The summer hoops scene is a complex ecosystem consisting of parents, players, team coaches, college coaches, recruiters, and apparel brand. It contains two core realities: money and talent. Engemann can balance both in his hands. The talent is his penchant for glad-handing, as he daps coaches on baselines and chats up prospects. The money is what one owes him for access, whether that be to kids, facilities, or opportunities on the courts he commands. Engemann is the bridge between each blue chipper and the proxy that alters their future.
Engemann admits the changes in the sport pace his mind as he’s running another tournament. His world can be upended. He walks outside the gym frustrated as the moon dances across the sky. It’s past midnight and the humidity won’t drop. He shouts expletives while packing boxes into his tiny Land Rover.
“Everyone we talk to thinks this is gonna lead to more problems,” Engemann says. “It’s gonna become the Wild Wild West. At the end of the day, these coaches see it as their livelihood. They need these kids. You have to get good people and know if they can play or that’s your ass. If you are eliminating a way to evaluate them, well ...”
He ponders his next words. Independent event operators like Engemann face a crisis. A business model that creates tournaments and opportunities for kids to be noticed by college coaches will effectively be liquidated by a NCAA monopoly on the operation. Engemann frequently reiterates that this level of basketball is doomed. “Kids are out here playing for deals, for money,” he continues. “Those guys are fucked.”
Away from the action, Engemann cruises down an Atlantic City expressway under the flickering lights of casinos from yesteryear. The Golden Nugget’s illustrious sheen fights through the fog of the marsh surrounding the nearby city. Engemann lays out the impossibility for these kids, the heinous options lining up. Lives can derail further if the NCAA tightens its death grip on the complicated system, and kids that are just trying to get noticed, rather than the established stars, will be hit the hardest by it all.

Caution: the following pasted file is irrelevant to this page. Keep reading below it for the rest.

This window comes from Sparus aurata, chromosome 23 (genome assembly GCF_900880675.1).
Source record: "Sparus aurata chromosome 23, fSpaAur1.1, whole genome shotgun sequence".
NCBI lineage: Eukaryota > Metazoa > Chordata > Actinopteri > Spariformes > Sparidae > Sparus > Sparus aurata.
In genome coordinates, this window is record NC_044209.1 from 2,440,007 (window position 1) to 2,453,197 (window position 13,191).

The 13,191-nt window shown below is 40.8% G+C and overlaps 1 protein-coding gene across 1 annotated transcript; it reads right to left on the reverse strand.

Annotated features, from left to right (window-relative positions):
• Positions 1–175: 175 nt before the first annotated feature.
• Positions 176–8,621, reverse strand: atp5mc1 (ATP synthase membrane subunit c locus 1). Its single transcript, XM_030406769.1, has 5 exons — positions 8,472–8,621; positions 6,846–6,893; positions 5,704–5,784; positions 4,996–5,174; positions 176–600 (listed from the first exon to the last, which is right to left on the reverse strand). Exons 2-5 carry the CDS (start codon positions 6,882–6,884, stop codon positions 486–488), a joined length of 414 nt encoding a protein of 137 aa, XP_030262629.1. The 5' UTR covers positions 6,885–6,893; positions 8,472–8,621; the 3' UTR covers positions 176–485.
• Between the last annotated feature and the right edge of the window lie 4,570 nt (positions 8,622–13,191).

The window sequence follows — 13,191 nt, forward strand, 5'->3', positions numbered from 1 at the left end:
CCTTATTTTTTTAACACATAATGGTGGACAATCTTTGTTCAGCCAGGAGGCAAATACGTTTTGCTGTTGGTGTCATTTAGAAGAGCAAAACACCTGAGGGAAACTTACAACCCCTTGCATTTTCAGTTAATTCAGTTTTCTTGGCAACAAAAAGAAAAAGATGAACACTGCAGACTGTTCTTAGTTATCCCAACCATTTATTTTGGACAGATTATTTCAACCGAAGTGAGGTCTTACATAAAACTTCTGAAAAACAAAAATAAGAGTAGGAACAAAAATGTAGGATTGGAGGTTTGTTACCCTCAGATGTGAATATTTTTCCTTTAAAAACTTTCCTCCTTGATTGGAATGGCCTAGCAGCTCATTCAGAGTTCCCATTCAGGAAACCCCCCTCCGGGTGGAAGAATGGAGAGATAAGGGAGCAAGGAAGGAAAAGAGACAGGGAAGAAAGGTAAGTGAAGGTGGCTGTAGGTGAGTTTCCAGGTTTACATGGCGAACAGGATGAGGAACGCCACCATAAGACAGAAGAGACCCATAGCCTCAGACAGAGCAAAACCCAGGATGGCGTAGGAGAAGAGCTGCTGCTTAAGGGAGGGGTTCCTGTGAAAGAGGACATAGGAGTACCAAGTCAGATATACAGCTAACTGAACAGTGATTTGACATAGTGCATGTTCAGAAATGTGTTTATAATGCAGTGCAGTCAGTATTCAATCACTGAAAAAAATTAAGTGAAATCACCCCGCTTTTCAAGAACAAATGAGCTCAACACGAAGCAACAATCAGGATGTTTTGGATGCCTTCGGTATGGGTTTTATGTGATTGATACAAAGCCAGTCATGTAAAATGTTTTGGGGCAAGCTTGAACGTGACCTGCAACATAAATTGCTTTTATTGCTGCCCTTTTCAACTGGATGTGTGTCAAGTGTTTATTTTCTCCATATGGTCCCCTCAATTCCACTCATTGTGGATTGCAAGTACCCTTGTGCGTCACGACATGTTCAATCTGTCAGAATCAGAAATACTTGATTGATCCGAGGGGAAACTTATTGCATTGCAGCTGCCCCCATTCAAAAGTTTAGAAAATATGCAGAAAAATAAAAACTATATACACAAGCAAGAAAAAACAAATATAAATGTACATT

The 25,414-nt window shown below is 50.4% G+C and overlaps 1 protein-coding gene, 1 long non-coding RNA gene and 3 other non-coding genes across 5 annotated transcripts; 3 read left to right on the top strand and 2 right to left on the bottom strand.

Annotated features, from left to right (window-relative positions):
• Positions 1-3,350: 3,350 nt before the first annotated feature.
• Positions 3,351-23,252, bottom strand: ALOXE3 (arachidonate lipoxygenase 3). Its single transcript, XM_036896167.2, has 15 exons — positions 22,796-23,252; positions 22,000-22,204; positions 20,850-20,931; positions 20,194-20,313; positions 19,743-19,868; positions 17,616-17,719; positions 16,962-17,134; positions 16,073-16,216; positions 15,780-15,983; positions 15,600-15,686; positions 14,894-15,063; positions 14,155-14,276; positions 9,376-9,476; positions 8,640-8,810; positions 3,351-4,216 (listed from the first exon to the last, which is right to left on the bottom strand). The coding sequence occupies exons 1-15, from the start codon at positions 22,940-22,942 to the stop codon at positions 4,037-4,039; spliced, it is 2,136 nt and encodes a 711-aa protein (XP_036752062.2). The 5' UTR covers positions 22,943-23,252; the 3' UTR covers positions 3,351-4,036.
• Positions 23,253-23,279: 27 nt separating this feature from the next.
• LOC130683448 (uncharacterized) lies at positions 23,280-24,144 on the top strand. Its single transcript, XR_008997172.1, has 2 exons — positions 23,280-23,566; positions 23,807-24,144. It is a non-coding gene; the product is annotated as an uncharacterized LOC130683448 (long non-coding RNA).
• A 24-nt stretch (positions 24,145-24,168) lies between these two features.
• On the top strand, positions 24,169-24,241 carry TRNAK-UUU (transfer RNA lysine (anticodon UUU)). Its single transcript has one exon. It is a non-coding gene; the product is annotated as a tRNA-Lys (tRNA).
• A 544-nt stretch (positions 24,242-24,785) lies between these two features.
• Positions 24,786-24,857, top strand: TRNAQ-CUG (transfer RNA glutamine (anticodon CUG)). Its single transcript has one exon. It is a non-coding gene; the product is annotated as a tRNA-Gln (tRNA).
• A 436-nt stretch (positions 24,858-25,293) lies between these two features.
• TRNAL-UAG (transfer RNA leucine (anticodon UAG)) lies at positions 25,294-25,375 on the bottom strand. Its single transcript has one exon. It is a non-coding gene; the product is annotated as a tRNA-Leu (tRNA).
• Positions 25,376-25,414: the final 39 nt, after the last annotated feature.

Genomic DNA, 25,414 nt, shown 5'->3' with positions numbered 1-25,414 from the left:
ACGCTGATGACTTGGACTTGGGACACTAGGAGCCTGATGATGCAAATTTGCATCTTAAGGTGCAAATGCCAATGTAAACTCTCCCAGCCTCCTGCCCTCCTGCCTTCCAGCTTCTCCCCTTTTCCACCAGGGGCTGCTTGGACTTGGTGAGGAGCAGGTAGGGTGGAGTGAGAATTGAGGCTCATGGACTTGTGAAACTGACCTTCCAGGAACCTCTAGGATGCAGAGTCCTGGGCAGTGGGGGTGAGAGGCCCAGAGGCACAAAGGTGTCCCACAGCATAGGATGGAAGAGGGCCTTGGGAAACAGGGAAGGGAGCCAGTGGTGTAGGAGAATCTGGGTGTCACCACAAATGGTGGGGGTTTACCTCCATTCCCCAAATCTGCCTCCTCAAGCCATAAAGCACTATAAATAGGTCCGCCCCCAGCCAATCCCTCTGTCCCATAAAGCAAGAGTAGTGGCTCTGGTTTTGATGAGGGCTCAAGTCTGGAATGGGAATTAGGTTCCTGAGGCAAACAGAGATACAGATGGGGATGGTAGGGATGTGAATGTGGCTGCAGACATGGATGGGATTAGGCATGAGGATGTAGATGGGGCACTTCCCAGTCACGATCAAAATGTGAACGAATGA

The cars stop zooming as Engemann whips toward an exit and parks in a lot. It’s the first bit of calm on the ride.
“No matter what the fuck happens, there will always be this black market.”
He sighs as the car is encased in silence again.
“We are here to get guys exposure, get them money. This is their life,” Engemann says, the bark in his voice receding. “Kids that aren’t well off, they aren’t about to have a lawsuit with the NCAA. They just have to sit there.”
BEFORE STORM CLOUDS orbited amateur basketball last autumn, Dennis Gregory, the second co-director for Live in AC, received a message. A friend “very high up in law enforcement” warned him about the impending upheaval. The government was on the door of unraveling what they believed to be the source of corruption hurting the game — a string of agents and dealers cutting back-door bribes to shift basketball from an assumed venture of meritocracy to a den befitting thieves.
What ensued was chaos. The FBI charged coaches and sneaker honchos with providing kickbacks to players and parents. They snatched NBA agents’ computers. Big-name programs provided ticket refunds to their fans. Coaches lambasted colleagues. Institutions suspended recruits. Colleges gutted their staffs. Anyone clinging to the college basketball world or its model was shook.
“They felt so much heat they had to show the public they had to do something,” says Gregory. He pauses to chew a Wawa Italian hoagie, thinking. “Flipping the entire market, or even the NCAA’s thing of making the Rice Commission and putting that together, it became reactionary. And it was almost a little bit useless.”
Gregory says every side is represented in this new future, except the labor and the people willing to get them paid. Kids will fall through cracks in the system. Independent tournaments and their operators lose the appeal of their assets. Coaches shift tendencies to keep their rosters filled. The vulnerable, broke athletes do not change. And it all comes back to a simple concern: What happens to the kids?